Montana Public Radio

Montana Natural History Center

Loon Calls: From Inquisitive To Bone-Chilling

Jul 29, 2019
When a boat steers too close to a nest, the owner loon will snap its bill open and closed, transforming air into wavy notes that writer John McPhee described: “If he were human, it would be the laugh of the deeply insane.”
(PD)

Loon calls flow through our veins, seep into our bones and sinew. For a moment, we become the wild flute music that curls into every recess of the lake. The echo pulses within us long after the stillness returns.

Loons call in four ways, each carrying a meaning that, at some level, humans have come to understand.

Birds Of A Feather Flock Together ... To Bathe In Ants?

Jul 7, 2019
A blackbird sunning ... or is it anting?
Hornbeam Arts (CC-BY-NC-2.0) https://www.flickr.com/photos/hornbeam/9272137714

Anting is a bizarre form of bird behavior that has often been observed but is not well understood. It typically involves a bird picking up ants and rubbing or jabbing them into the feathers, especially under the wings and tail. The action is so rapid and vigorous that the bird will often knock itself over onto the ground.

Creating A Backyard Banquet For Butterflies

Jul 1, 2019
Keenan Adams, U.S.F.W.S. (PD)

I recently listened to a Field Note about the joys of designing a backyard landscape for wildlife and birds. As you’re scheming and poring over seed catalogs, consider the smaller winged creatures in your plans. Butterflies not only bring their own delight to a garden, but butterfly gardens have real conservation value. A garden that’s free of pesticides and full of nectar sources and food plants can become habitat for dozens of brightly-colored flitting jewels.

How Spider Webs Can Detect Air Pollution

Jun 2, 2019
Studies are analyzing the chemicals and pollutants caught in spider webs to determine the health of certain environments.
Flickr user PermaCultured [CC BY 2.0 (https://creativecommons.org/licenses/by/2.0)]

Classic spiral spider webs are made by orb-weaving spiders which weave them deadly traps for flying insects. But orb spider webs are also electrostatically charged, making them perfect for capturing not only prey but pollen and other small pollutants, indicators of an environment's health.

Clark's Nutcracker
Ryan Mitchell (CC-BY-2.0)

As a bird biologist who studies bird songs, I immediately recognize most sounds I come across in nature: the winnowing of a Wilson’s Snipe, the smack of a Dark-eyed Junco, the zee-chubbity-chub of a Rufous Hummingbird, just to name a few. For me it is a matrix of sound, as diverse and varied as the surrounding landscape. When I hear a strange sound in nature, I can’t give up until I determine its source.

Western meadowlark.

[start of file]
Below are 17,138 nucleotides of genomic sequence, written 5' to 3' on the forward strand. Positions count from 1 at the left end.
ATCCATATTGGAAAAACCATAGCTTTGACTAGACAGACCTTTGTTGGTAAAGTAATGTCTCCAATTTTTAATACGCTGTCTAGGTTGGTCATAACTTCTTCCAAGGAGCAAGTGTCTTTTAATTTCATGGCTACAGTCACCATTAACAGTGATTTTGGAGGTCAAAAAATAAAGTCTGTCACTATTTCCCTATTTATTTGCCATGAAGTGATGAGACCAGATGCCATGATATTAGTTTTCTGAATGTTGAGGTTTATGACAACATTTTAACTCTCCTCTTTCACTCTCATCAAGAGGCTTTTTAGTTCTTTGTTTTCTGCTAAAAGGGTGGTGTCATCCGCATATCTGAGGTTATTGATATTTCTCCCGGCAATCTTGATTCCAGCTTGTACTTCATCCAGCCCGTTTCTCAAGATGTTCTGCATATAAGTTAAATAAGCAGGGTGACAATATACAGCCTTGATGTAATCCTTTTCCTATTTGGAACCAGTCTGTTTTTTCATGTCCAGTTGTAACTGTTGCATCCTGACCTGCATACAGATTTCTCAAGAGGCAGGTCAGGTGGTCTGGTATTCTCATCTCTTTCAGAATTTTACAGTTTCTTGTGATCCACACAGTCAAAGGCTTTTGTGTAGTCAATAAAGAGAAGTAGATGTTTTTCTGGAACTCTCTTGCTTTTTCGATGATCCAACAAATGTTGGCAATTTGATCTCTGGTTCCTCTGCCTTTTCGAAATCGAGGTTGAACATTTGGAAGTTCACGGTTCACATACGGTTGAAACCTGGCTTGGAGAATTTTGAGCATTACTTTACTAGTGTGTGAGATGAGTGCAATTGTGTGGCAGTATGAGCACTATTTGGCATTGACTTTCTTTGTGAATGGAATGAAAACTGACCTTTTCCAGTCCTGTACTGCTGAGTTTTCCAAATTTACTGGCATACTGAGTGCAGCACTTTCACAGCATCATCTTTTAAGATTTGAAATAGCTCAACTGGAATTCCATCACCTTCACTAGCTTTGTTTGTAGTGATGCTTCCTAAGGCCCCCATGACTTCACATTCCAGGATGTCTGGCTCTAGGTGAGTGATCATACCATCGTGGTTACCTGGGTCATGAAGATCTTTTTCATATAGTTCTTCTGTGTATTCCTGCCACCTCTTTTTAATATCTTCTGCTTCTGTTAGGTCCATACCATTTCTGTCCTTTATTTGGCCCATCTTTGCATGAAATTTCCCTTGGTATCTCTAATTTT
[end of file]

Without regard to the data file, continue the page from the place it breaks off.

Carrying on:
Kevin Cole (CC-BY-2 https://creativecommons.org/licenses/by/2.0)]

It’s spring in the Rocky Mountains, the air is filled with birdsong and my feathered neighbors are back again. Recently, a pair of American robins arrived and set up housekeeping in the neighbor’s maple tree, just as a pair did last year. There’s a song sparrow in residence again in the lilacs near the creek, belting out its bubbling song. Riding my bike to work takes me past a small field, and sure enough, there’s a western meadowlark back again singing from the same telephone pole and claiming that field for his own.

Truffles, Trees And — Squirrels?

Apr 7, 2019
Truffle With A Squirrel Bite
FLICKR USER, SCOTT DARBEY (CC-BY-2.0)

Walking through the woods recently, I saw a red squirrel digging in the litter of the forest floor. I assumed it was burying a pine cone, but on closer inspection I found a piece of mushroom. Little did I know I was witnessing a process critical to the survival of a forest.

Do Bobcats Kill Deer? 'Field Notes' Investigates

Mar 26, 2019
Bobcat kittens
Summer M. Tribble (CC-BY-SA)

Bobcats are relatively common in patchy habitats all across the U.S., but we don’t see them often because they are crepuscular or nocturnal and well camouflaged. But after a recent bobcat sighting, I'll be on the lookout for bobcats much more than I have before.

Flickr user, Ingrid Taylar (CC-BY-2.0)

I’m not sure if I’ve ever been on a river, at any time of year, and not seen a Great Blue Heron. They seem to stand as solitary sentries on the rivers of Montana, but also on rivers from Canada to South America.

Snow Fleas
FLICKR USER, LINDSEY (CC-BY-2.0)

Every autumn I begin to wonder – where do all the bugs go? Unlike people, and other warm-blooded critters that can maintain a consistent internal temperature, insects cannot. So, you might wonder, what do insects do to survive the cold?

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